How do we design wetlands to treat stormwater?
To design a wetland that will effectively treat stormwater, there are five major steps:
1. Site Selection (for a new detention basin)
The location of the floodwater detention basin will determine where the stormwater wetland will go, but requirements for the wetland should also be considered in the overall location. For example, high permeability soils (i.e., sandy and sandy loam) should be avoided and the wetland site should be easily accessible for maintenance.The outlet of the wetland should be aligned with the drainage pathway of the detention basin.
2. Sizing the Wetland
The most important factor that will determine the effectiveness of the wetland is the size of wetland relative to the contributing watershed. The larger the wetland the more effective it will be at removing pollutants. Ideally, the wetland should be capable of retaining and treating a 90th percentile storm for at least two full days before another storm arrives. A 90th percentile storm for the Upper Gulf Coast of Texas is about 2 inches of rainfall. For the most developed areas of this region, the size of a fully effective stormwater wetland should be between 5% to 10% of the contributing watershed.
If a detention basin already exists, it is unlikely that a 5-10% wetland-to-watershed ratio will be achieved. Even if that is the case, any wetland area added to the detention basin will still provide some significant pollutant removal.
3. Include the Appropriate Features
To be effective, constructed wetlands need to simulate natural wetland features as well as account for the variable stormwater flow they receive. A feature common to wetlands is a forebay. A forebay will dissipate the runoff energy and collect the large particles in the runoff, which simulates deep pools often found in natural wetlands. It should make up 10-15% of the total area and be easily accessible for periodic cleanout. The deep pools should be distributed along the main pathway of the water. Both the forebay and deep pools should be 18-30 inches deep and should account for 20-25% of the total area.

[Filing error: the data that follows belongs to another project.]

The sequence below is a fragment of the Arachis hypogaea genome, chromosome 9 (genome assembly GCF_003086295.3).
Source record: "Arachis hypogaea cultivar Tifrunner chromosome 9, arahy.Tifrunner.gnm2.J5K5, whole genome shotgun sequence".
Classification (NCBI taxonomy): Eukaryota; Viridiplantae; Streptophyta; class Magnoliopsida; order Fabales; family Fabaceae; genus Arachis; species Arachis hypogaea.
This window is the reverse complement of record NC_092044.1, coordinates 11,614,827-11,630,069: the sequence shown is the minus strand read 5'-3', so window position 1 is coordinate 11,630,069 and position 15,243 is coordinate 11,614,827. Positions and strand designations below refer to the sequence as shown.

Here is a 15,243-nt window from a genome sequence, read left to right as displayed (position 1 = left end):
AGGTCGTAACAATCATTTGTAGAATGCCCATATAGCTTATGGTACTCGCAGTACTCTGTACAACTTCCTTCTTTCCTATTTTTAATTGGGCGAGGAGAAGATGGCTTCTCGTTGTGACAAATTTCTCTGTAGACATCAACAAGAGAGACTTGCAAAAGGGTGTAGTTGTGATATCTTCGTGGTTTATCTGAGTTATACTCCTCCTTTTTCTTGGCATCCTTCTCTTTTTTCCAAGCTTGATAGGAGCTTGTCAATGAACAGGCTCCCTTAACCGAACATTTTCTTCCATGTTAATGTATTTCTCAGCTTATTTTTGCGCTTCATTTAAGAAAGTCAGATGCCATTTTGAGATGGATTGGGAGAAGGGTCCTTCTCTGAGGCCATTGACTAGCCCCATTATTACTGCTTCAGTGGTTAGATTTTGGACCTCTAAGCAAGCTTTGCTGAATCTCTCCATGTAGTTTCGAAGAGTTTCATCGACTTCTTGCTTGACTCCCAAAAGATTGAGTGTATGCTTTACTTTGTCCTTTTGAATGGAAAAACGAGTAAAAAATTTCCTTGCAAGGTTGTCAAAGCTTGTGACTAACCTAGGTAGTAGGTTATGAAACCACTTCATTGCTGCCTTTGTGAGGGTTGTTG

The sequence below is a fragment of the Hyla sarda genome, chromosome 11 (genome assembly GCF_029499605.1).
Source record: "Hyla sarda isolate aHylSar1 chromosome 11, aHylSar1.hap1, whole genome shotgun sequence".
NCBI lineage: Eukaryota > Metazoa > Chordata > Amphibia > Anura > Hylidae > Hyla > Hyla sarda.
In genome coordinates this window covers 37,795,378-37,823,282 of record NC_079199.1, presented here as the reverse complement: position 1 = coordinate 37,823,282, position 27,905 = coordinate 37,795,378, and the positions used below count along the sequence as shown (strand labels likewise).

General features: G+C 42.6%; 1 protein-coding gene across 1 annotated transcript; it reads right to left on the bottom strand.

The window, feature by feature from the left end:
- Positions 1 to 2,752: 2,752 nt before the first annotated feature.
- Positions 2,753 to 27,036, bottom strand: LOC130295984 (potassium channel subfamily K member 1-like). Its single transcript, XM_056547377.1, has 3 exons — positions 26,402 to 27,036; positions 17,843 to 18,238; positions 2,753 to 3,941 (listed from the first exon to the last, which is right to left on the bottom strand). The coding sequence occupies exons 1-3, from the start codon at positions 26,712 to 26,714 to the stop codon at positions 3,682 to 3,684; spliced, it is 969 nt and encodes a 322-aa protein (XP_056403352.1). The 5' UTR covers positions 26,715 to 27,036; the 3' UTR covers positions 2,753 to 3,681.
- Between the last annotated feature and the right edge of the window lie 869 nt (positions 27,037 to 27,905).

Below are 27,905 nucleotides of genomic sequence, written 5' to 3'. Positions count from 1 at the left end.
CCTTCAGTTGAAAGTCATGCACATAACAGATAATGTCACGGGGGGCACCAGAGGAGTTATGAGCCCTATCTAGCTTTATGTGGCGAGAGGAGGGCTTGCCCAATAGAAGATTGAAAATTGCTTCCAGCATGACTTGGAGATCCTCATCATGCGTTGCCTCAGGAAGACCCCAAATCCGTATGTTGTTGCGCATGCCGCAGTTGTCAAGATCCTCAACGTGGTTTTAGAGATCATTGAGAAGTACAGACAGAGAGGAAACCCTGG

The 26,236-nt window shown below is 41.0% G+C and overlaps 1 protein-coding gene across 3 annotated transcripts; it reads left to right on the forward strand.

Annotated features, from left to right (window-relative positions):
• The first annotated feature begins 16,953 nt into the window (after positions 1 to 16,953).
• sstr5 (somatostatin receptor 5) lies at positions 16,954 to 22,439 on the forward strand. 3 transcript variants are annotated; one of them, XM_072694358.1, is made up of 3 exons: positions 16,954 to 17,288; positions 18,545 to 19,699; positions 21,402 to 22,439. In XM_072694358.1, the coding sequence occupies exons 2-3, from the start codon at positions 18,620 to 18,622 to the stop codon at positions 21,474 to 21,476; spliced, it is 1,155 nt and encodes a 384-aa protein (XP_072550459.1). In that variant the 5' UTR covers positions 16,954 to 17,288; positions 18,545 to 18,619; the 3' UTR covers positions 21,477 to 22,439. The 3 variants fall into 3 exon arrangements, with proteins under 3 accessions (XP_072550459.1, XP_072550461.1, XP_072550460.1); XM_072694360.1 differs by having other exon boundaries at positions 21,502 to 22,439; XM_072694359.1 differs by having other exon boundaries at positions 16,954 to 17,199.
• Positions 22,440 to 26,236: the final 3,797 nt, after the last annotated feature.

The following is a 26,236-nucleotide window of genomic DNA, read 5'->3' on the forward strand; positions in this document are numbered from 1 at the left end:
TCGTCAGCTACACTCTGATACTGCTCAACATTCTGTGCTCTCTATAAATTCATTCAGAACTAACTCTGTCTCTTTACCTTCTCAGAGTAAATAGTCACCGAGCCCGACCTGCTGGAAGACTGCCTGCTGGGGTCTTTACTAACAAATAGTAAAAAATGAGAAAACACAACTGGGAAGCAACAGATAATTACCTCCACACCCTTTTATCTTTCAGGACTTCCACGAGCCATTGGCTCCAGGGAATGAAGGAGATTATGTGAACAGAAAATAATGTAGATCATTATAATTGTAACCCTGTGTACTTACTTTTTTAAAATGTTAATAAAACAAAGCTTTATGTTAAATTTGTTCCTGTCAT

Another feature found in wetlands is the shallow water area. This constitutes the main course of the water, should be 2-4 inches deep and make up 40% of the total wetland area. The feature with the greatest capacity for treatment is the temporary inundation zone of the basin. It is designed to hold water, about 1 foot deep for at least a few days after the storm. Side slopes of the upper banks need to be no steeper than 3:1 and should be vegetated with plants that help stabilize soil and can survive under much drier conditions.
4. Outlet Structure
Typical stormwater wetlands are designed with two outlets. The first outlet is an overflow spillway (usually 1-foot weir) placed at the top of the treatment wetland elevation. This will allow all the water above the 1-foot elevation in the wetland to drain fast so that the wetland plants have a greater chance of survival. The second outlet is located below the weir and is generally designed with several holes to slowly drain 8-10 inches of standing water above the shallow water zone and below the overflow spillway. This outlet is designed to hold water for longer periods to allow for a longer treatment time.
5. Vegetation Selection
Unlike natural wetlands and wastewater treatment wetlands, stormwater wetlands have relatively dramatic and frequent changes in water depth. In the shallow water zone, water depth can increase from 3-15 inches and back again to 3 inches in as few as three days. Therefore, it is extremely important to include multiple species of wetland vegetation in each area and monitor their survival.
To learn more about appropriate wetland plants, visit the Texas Parks and Wildlife Department’s Plan Information Database.